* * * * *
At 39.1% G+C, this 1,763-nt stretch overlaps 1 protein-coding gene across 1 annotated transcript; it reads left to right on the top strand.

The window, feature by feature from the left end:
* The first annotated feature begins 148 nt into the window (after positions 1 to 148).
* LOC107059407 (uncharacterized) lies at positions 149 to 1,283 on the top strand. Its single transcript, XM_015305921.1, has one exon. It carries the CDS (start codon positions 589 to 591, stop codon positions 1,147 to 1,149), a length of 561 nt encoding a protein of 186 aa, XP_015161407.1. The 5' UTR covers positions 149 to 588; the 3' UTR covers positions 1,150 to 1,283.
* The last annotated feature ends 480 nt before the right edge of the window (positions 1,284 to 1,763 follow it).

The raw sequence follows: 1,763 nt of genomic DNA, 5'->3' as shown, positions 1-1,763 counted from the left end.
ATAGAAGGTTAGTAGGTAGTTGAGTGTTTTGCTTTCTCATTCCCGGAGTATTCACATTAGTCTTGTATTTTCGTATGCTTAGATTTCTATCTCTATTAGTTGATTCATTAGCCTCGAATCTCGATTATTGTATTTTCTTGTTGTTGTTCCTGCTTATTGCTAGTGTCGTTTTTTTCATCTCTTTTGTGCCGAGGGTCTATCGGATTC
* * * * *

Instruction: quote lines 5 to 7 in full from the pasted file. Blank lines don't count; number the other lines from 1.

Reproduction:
* The last annotated feature ends 480 nt before the right edge of the window (positions 1,284 to 1,763 follow it).

The raw sequence follows: 1,763 nt of genomic DNA, 5'->3' as shown, positions 1-1,763 counted from the left end.
ATAGAAGGTTAGTAGGTAGTTGAGTGTTTTGCTTTCTCATTCCCGGAGTATTCACATTAGTCTTGTATTTTCGTATGCTTAGATTTCTATCTCTATTAGTTGATTCATTAGCCTCGAATCTCGATTATTGTATTTTCTTGTTGTTGTTCCTGCTTATTGCTAGTGTCGTTTTTTTCATCTCTTTTGTGCCGAGGGTCTATCGGATTC